- Series: Novels of the Roman Empire
- Hardcover: 352 pages
- Publisher: Bloomsbury USA (December 21, 2010)
- Language: English
- ISBN-10: 1596916087
- ISBN-13: 978-1596916081
- Product Dimensions: 6.4 x 1.2 x 9.5 inches
- Shipping Weight: 1.1 pounds
- Average Customer Review: 4.2 out of 5 stars See all reviews (75 customer reviews)
- Amazon Best Sellers Rank: #564,361 in Books (See Top 100 in Books)
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Caveat Emptor: A Novel of the Roman Empire (Novels of the Roman Empire) Hardcover – December 21, 2010
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From Publishers Weekly
Starred Review. When tax collector Julius Asper goes missing, physician Gaius Petreius Ruso, who'd rather get medical work, reluctantly investigates in Downie's superb fourth historical set in second-century Roman Britain (after Persona Non Grata). Since Asper's brother and assistant, Julius Bericus, has also disappeared, some suspect the two men have run off with the emperor's tax money, but Ruso considers it more likely that robbers attacked the brothers on the road from the provincial town of Veralamium to Londinium. When the body of a man who fits Asper's description turns up in a Londinium alley, Ruso has a murder case on his hands, and must journey to Veralamium for answers. Downie excels in bringing the ancient world to life as well as making the attitudes and customs of its inhabitants accessible to a modern audience. She also succeeds at leavening the whodunit plot with flashes of humor, many stemming from her hero's British wife, Tilla. (Jan.)
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“The characters are vividly drawn.” ―Historical Novel Society
“Downie remains a peerless storyteller and a master entertainer. BBC's Masterpiece should take a long look at this series. It's a winner.” ―Kirkus Reviews
“Supurb … Downie excels in bringing the ancient world to life as well as making the attitudes and customs of its inhabitants accessible to a modern audience.” ―Publishers Weekly (starred review)
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Top Customer Reviews
Author Downie has crafted a very clever plot that is slowly revealed through Ruso's investigation in classic police procedural fashion albeit in the historic context in which the mystery is set. The conclusion is never predictable and is revealed only in the last few pages of the book.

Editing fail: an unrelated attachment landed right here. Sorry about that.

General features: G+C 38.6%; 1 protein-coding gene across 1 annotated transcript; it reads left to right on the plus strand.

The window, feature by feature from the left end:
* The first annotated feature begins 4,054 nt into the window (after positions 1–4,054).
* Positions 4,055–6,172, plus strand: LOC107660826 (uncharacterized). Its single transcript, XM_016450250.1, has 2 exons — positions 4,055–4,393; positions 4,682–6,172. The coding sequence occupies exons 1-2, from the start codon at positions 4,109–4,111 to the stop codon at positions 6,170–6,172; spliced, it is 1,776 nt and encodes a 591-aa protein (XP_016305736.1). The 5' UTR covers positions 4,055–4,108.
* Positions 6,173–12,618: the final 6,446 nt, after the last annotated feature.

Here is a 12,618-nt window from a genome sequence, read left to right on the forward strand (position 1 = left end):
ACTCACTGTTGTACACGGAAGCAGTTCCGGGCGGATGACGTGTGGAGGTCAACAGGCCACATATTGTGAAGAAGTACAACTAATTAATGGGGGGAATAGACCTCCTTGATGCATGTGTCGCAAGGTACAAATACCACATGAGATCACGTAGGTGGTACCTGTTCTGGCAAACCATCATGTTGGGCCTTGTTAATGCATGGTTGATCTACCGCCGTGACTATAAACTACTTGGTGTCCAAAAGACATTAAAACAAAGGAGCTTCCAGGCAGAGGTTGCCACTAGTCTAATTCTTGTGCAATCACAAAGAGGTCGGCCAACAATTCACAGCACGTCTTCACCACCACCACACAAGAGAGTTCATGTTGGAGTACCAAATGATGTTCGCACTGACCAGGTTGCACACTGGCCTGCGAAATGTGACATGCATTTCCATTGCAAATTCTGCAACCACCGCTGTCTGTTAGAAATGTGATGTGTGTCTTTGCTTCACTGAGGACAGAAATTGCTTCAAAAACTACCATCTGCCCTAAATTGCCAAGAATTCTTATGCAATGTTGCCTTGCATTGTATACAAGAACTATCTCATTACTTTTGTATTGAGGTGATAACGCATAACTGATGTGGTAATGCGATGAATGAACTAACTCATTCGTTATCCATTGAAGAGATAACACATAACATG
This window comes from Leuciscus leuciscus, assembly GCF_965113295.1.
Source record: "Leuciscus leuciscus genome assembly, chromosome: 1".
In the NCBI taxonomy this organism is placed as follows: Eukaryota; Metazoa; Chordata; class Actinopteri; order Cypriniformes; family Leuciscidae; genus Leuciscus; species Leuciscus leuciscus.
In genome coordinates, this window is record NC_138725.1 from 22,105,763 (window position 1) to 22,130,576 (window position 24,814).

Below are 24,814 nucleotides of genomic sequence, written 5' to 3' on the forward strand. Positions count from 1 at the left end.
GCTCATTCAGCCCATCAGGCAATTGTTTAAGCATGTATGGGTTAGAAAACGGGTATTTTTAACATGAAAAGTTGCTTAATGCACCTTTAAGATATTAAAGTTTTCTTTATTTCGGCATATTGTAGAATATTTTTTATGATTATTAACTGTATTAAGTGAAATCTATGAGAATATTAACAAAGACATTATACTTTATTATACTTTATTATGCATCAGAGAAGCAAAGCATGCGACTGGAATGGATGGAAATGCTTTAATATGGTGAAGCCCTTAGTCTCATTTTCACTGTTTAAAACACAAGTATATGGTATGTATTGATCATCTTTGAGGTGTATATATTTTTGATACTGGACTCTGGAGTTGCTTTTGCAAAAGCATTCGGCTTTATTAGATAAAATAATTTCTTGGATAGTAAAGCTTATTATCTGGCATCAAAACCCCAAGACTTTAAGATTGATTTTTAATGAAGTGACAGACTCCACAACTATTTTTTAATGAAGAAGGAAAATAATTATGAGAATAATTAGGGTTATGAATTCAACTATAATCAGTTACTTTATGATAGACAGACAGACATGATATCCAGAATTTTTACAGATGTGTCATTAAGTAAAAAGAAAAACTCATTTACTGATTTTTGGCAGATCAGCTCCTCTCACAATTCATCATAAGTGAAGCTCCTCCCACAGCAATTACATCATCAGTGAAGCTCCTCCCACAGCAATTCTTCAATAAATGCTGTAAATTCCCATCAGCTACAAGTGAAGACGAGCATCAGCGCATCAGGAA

While the plot is clever and skillfully spun out, what I liked even more about "Caveat Emptor" was the growing complexity of the characters. The relationship between Ruso and his Briton wife Tilla is extremely complicated. To be sure, there are masculine/feminine differences at work, but this is also a pairing of two extremely different people, coming from two very different cultures (cosmopolitan vs. tribal). The two are shown to be strongly committed to each other, but they are rarely in agreement about anything--their lives together, relationships with others, how to investigate a crime, etc. That personal tension is consistently written into the entire run of the story and, for the most part, strengthens it and brings a sense of historic reality to the tale.
I also thought that Downie provided a good balance of mystery story vs. historic detail in "Caveat Emptor". The plot had a modern feel to it, with its emphasis on human relationships, greed, petty power struggles, and bureaucratic bad behavior. But there is enough historic material here--living conditions, Roman medicine, transportation, burial rites, tribal relationships, etc.--to make the story original and entertaining for the reader who chooses this genre for those qualities.
A very fine book in a good series that gets more interesting with each successive episode. Recommended.
The wonderful thing about Ruth Downie's series isn't all the twist and turns as the story moves forward, often with a few surprises thrown in right at the end. Nor is it the skillful way she brings to light the culture and mores of ancient Rome. Rather, it's the richness of her characters as they blunder about, each in their own self serving ways, that appeals to me most. They make for great tongue-in-cheek irony and a super fun read.